We have had a lot of fun with this at our family. So joke about that. So I think with everything that we because old Mandy, old parents normally say the okay, boomer, generally- Yes, Here I am stereo, tell you that, But typically what we would say was don’t disrespect Yeah you don’t understand. We just go into that where we’re getting defensive and we need to be the adult here and bring the walls down and describe what’s going on behind, And it’s hard to be the adult. it is.
It’s tiring sometimes And I you know at the end of the day, i think this is an important lesson on stereotypes, in teaching your kids to learn different perspectives, but then also realizing that the only truth that can be applied to every situation is God’s word. It is the same past, present and future. He does not change, he does not waver right, and so I mean he’s been treating men and women equal since the beginning of time. Yes, sister, right, and we’re just taking a minute to catch up. There’s so many Bible verses. There’s one that says don’t look down on young people. There’s one that talks about gray hairs being wisdom. There’s wisdom to be found in every generation. There’s things to be learned from each other, and I think that when we see it from God’s perspective and how everybody brings a piece of information to the table, we automatically respect where they come from and what they’re thinking.
0:22:54 – Speaker 2
Well, that’s the piece here that we’re trying to get at is, if you don’t shut down communication with your kid, you know, especially as they get older and they have more opinions and they’re becoming more independent if you don’t shut it down, you get to have that space with them, you get to point them to Jesus, you get to have that conversation about everybody having input and something being brought to the table. But so often I think parents get fearful of going there in those deep conversations or they get fearful that their kid is being judgmental or going down the wrong path, and so they shut things down and go into lecture mode, and so you never get to that place where you have the conversations that really show God’s heart and really show how everyone has something to offer. And so I think this is such a good reminder no matter what the age of your kid is, if you can see their perspective and teach them to see others, then you get to have those conversations that are truly life-changing.
0:23:44 – Speaker 3
Well, and like the conversations you’re having right now, the seeds you’re planting, even though your kids aren’t on social media yet. Man, when you get there, you can go back and reference some of these conversations.
Yes, i hope so, And so building that foundation is so important. You know, like, just when they hear little things that sound like, oh, a t-shirt, that needs to be on a t-shirt, those are the things you need to pipe up and be like okay, is it truth? Like is that what God really wants us to say here, or can that be dismissive, can that be harmful, can that hurt relationships? I mean all those things we need to ask ourselves as our kids navigate this online world.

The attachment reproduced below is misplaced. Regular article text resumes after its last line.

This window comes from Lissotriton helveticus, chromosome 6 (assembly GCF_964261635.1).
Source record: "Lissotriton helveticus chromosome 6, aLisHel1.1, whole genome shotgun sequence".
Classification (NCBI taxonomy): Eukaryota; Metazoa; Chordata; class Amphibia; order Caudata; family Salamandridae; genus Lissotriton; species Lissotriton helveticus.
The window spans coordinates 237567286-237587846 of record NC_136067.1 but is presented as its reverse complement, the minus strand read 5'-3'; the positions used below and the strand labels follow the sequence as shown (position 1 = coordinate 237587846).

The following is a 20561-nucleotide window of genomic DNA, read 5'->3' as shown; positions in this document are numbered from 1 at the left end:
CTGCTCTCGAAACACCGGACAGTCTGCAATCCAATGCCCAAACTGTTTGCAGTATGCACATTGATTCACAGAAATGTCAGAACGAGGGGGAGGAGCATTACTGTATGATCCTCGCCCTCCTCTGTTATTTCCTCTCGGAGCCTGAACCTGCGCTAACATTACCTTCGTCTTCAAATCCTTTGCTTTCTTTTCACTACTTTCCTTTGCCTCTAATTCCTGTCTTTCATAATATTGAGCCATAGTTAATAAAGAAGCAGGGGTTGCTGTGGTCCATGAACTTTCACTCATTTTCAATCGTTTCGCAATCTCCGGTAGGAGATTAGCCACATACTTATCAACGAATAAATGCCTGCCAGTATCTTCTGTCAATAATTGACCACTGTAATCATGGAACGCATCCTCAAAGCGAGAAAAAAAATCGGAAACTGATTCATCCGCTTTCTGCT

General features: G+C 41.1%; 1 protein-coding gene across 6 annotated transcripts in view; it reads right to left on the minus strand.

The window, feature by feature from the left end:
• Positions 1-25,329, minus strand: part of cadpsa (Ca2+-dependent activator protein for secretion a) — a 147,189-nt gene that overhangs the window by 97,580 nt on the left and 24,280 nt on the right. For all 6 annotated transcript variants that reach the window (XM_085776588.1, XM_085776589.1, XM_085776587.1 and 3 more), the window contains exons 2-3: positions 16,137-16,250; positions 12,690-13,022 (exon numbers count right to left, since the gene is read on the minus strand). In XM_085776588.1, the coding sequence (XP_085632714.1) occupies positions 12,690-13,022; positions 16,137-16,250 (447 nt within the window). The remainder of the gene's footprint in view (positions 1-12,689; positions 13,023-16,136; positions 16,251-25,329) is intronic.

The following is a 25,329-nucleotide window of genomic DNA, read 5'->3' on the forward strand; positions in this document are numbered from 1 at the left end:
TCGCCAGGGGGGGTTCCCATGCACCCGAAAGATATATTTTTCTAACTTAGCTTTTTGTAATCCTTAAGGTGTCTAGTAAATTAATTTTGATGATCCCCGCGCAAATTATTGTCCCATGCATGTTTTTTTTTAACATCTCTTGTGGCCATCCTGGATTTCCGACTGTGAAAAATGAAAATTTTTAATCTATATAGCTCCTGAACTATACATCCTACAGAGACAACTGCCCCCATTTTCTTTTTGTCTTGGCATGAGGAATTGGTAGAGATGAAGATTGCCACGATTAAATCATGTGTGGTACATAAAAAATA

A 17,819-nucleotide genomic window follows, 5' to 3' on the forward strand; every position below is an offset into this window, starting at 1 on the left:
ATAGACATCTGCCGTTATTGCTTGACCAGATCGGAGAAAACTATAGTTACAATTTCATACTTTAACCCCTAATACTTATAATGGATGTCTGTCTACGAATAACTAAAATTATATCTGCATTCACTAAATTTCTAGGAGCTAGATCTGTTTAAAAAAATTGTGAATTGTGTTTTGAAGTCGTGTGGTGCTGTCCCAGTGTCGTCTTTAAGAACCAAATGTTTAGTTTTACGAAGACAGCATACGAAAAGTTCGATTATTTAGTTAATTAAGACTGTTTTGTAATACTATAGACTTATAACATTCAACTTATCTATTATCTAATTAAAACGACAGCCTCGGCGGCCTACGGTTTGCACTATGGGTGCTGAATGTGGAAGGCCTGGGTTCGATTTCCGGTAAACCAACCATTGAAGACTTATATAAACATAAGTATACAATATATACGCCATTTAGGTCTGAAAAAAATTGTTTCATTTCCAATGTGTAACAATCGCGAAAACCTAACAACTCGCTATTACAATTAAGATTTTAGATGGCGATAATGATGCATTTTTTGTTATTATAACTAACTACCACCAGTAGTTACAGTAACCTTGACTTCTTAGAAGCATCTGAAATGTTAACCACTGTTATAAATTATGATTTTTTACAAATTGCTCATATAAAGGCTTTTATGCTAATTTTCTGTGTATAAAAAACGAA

0:24:24 – Speaker 2
So a couple of different things we want to leave you with today. Be in their online world, know what’s trending on social media, like okay, boomer, i didn’t know necessarily, but you can always come to nextTalk and we’ll help you with those things.
0:24:39 – Speaker 3
We got a lot of heads up parents over here that are helping each other.
0:24:44 – Speaker 2
Yes, Don’t allow hashtags or memes on social media to distort your thought process. And again, we talked a lot about this with teenagers, but it starts with us. How many times have we seen something like what Or?
0:24:54 – Speaker 3
I totally get that. We’re all guilty of like repeating a hashtag and we’re like as if it’s truth. And we don’t even know how it’s being used, sometimes Absolutely, because it just sounds cute.
0:25:05 – Speaker 2
We do that. I’ve done it so many times.
0:25:06 – Speaker 3
We’ve all been guilty.
0:25:08 – Speaker 2
And then teach your kids that only God’s truth can be applied to all situations. Social media does not equal truth.
0:25:16 – Speaker 3
And remember those Bible verses about gray hair and wisdom and don’t look down on kids because they’re young. I mean those show us right there that God sees both sides of the spectrum. He sees everyone and everyone has value and has something to contribute to the conversation.
0:25:33 – Speaker 1
Thanks for joining us on nextTalk Radio with Mandy and Kim on AM630, The Word. You are not alone trying to figure out how to parent in this digital world. We are here with practical solutions to help you. Follow us on Facebook, Instagram and Twitter. Find our video series and podcast at NextTalkorg. Are you ready for the nextTalk?
Transcribed by https://podium.page